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Need Drives Transportation Study

As Loudoun moves from being suburban to more urban and traffic in the county increases, expanding the limited highway system may not be the answer.

“We can’t build ourselves out of congestion. We’re just beginning now to address that fact,” said Chip Taylor, program manager for county public transportation and transportation operations. “We recognize that public transportation will have to play a more significant role.”

In March 2001, Loudoun hired KFH Group, based in Bethesda, Md., to conduct a year-long Countywide Public Transportation Study that assesses the county’s public transportation needs and provides five and 10-year implementation plans for reorganizing and expanding transit services. KFH conducted 50 interviews and meetings with community leaders and residents, residential telephone surveys and site visits to gather information for the study.

Seventy-three percent of the study respondents said they favored expanded public transit and more than 50 percent supported using local taxes to fund the expansion, according to the study’s final report, dated May 17.

“Loudoun County’s time has come for public transit,” said Kenneth Hosen, vice-president of KFH and presenter of the study results at the June 11 Transportation Committee meeting. “More folks are for transit. Less would use it, but they want it there.”

“Even if people wanted to take public transportation, there is none,” said Supervisor William Bogard (R-Sugarland Run). “You are never going to have a system with the flexibility and reach to take everybody everywhere. What you can is take cars off the road” and defer the expense of building new roads, he said.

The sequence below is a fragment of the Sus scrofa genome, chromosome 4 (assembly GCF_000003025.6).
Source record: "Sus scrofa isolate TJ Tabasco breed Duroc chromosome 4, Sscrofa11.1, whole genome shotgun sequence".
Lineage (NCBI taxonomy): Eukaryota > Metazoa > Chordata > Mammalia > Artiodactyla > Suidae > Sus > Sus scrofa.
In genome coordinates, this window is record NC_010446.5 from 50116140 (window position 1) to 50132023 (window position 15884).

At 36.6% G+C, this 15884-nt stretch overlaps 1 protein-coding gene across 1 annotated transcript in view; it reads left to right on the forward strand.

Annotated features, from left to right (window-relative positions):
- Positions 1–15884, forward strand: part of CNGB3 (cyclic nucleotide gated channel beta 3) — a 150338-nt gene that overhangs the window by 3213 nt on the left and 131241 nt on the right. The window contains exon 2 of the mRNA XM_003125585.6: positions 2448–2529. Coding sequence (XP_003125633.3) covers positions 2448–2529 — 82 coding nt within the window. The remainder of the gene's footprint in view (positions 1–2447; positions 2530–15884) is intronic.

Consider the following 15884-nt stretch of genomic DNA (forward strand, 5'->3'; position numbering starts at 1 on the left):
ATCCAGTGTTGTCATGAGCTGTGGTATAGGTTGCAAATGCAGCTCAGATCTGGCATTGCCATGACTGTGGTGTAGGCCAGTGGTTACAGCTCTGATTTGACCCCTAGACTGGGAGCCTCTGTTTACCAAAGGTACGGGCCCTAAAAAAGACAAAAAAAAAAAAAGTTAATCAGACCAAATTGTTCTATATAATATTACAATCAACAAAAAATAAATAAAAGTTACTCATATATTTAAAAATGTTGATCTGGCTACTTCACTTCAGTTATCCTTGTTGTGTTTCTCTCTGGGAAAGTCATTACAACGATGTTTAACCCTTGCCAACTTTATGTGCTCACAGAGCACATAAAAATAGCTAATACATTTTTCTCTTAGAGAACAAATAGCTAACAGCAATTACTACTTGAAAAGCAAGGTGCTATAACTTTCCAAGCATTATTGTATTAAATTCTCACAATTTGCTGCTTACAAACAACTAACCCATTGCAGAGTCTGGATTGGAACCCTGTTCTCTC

KFH PINPOINTED two county needs for public transportation, including increasing commuter bus services and adding more fixed routes to connect Fairfax and Loudoun counties and the town of Leesburg. The Virginia Regional Transportation Association (VRTA), formerly Loudoun Transit, provides a fixed-route service in Leesburg, campus shuttle services and services on demand for the elderly and disabled living in the county.

VRTA serves Washington, D.C., where nine percent of commuters work, along with Rosslyn, Crystal City and the Pentagon. Another 48 percent of commuters work in Fairfax County and 33 percent in Loudoun County.

KFH identified a need for expansion of services along the Route 7 and Dulles Greenway from Leesburg to Sterling based on projections where county growth is expected to occur. KFH recommended the county’s rural services remain the same, except for the addition of one to two buses. The consultant suggested VRTA continue to operate the service as a paratransit service with reservation curbside pickup for residents.

“We don’t see the rural area growing as much, especially with the comp plan being what it is,” Hosen said.

KFH recommended the county manage the transportation services, procure the vehicles and contract the services to transit operators as the county is now doing through VRTA and Yellow Transportation, the private provider of commuter bus services. “It gives the best of both worlds,” Hosen said, adding that the county does not have to hire staff for the services but can still have control. “It’s like any business. It’s growing the business. It will take a little time.”

The Board of Supervisors will discuss the study results at a later date and identify which recommendations the county can afford.

“We view the study as a guideline of what we should be moving toward. It points to the types of investments we should make,” Taylor said. “This is not meant to be a final blueprint for how transportation services should be implemented.”

The study cost $260,000, paid for with funds from a gasoline tax charged to automobile users at the gas pump. Capital costs to implement the study’s recommendations are estimated at $9.1 million. The operating costs are estimated at $6.7 million in 2004, increasing to $8.6 million by 2012.